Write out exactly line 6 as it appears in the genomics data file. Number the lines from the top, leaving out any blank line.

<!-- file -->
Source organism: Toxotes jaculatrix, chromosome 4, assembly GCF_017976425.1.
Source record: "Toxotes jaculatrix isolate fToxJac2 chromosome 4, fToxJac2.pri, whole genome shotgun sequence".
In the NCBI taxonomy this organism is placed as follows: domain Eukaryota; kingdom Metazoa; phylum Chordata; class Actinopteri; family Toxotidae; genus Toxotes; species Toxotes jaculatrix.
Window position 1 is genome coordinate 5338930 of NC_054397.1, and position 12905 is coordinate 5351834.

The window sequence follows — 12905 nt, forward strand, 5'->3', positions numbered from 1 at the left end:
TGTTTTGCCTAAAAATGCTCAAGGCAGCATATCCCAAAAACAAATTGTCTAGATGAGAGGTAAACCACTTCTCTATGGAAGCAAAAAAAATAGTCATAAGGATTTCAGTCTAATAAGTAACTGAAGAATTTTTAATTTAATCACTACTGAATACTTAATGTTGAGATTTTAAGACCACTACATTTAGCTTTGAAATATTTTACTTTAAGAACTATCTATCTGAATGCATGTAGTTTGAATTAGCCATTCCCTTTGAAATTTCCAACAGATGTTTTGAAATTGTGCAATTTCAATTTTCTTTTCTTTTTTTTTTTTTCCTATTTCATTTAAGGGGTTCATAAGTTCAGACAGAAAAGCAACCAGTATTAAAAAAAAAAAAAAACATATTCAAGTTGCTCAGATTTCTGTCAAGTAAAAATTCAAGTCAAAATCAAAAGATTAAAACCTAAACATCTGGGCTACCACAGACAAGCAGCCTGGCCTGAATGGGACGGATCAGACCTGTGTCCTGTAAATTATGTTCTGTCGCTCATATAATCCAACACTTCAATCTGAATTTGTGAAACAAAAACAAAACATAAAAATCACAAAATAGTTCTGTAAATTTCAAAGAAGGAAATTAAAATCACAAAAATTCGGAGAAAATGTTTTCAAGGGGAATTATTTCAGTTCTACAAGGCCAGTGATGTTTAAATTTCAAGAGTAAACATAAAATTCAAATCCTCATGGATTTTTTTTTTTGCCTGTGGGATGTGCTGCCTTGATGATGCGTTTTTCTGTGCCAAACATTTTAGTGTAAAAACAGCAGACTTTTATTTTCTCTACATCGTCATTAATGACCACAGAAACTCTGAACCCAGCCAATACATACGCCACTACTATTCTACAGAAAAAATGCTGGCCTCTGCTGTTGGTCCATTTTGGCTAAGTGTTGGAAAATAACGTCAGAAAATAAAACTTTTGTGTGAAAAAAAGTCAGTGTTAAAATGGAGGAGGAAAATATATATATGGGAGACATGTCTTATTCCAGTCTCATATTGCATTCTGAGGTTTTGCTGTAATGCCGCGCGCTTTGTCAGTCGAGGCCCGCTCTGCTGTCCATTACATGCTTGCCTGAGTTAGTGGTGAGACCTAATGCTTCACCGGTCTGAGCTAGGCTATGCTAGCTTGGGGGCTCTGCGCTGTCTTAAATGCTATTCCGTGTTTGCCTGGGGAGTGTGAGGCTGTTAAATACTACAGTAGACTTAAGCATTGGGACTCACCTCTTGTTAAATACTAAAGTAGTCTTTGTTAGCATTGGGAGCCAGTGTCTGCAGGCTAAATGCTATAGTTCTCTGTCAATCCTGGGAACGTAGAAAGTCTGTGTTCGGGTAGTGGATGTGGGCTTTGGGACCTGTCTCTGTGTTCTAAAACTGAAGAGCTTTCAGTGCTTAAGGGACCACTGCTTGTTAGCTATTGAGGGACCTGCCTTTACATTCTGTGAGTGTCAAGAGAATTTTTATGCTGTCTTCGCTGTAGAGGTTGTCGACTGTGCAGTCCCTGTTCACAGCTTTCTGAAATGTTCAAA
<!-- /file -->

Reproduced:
TGTTTTGCCTAAAAATGCTCAAGGCAGCATATCCCAAAAACAAATTGTCTAGATGAGAGGTAAACCACTTCTCTATGGAAGCAAAAAAAATAGTCATAAGGATTTCAGTCTAATAAGTAACTGAAGAATTTTTAATTTAATCACTACTGAATACTTAATGTTGAGATTTTAAGACCACTACATTTAGCTTTGAAATATTTTACTTTAAGAACTATCTATCTGAATGCATGTAGTTTGAATTAGCCATTCCCTTTGAAATTTCCAACAGATGTTTTGAAATTGTGCAATTTCAATTTTCTTTTCTTTTTTTTTTTTTCCTATTTCATTTAAGGGGTTCATAAGTTCAGACAGAAAAGCAACCAGTATTAAAAAAAAAAAAAAACATATTCAAGTTGCTCAGATTTCTGTCAAGTAAAAATTCAAGTCAAAATCAAAAGATTAAAACCTAAACATCTGGGCTACCACAGACAAGCAGCCTGGCCTGAATGGGACGGATCAGACCTGTGTCCTGTAAATTATGTTCTGTCGCTCATATAATCCAACACTTCAATCTGAATTTGTGAAACAAAAACAAAACATAAAAATCACAAAATAGTTCTGTAAATTTCAAAGAAGGAAATTAAAATCACAAAAATTCGGAGAAAATGTTTTCAAGGGGAATTATTTCAGTTCTACAAGGCCAGTGATGTTTAAATTTCAAGAGTAAACATAAAATTCAAATCCTCATGGATTTTTTTTTTTGCCTGTGGGATGTGCTGCCTTGATGATGCGTTTTTCTGTGCCAAACATTTTAGTGTAAAAACAGCAGACTTTTATTTTCTCTACATCGTCATTAATGACCACAGAAACTCTGAACCCAGCCAATACATACGCCACTACTATTCTACAGAAAAAATGCTGGCCTCTGCTGTTGGTCCATTTTGGCTAAGTGTTGGAAAATAACGTCAGAAAATAAAACTTTTGTGTGAAAAAAAGTCAGTGTTAAAATGGAGGAGGAAAATATATATATGGGAGACATGTCTTATTCCAGTCTCATATTGCATTCTGAGGTTTTGCTGTAATGCCGCGCGCTTTGTCAGTCGAGGCCCGCTCTGCTGTCCATTACATGCTTGCCTGAGTTAGTGGTGAGACCTAATGCTTCACCGGTCTGAGCTAGGCTATGCTAGCTTGGGGGCTCTGCGCTGTCTTAAATGCTATTCCGTGTTTGCCTGGGGAGTGTGAGGCTGTTAAATACTACAGTAGACTTAAGCATTGGGACTCACCTCTTGTTAAATACTAAAGTAGTCTTTGTTAGCATTGGGAGCCAGTGTCTGCAGGCTAAATGCTATAGTTCTCTGTCAATCCTGGGAACGTAGAAAGTCTGTGTTCGGGTAGTGGATGTGGGCTTTGGGACCTGTCTCTGTGTTCTAAAACTGAAGAGCTTTCAGTGCTTAAGGGACCACTGCTTGTTAGCTATTGAGGGACCTGCCTTTACATTCTGTGAGTGTCAAGAGAATTTTTATGCTGTCTTCGCTGTAGAGGTTGTCGACTGTGCAGTCCCTGTTCACAGCTTTCTGAAATGTTCAAA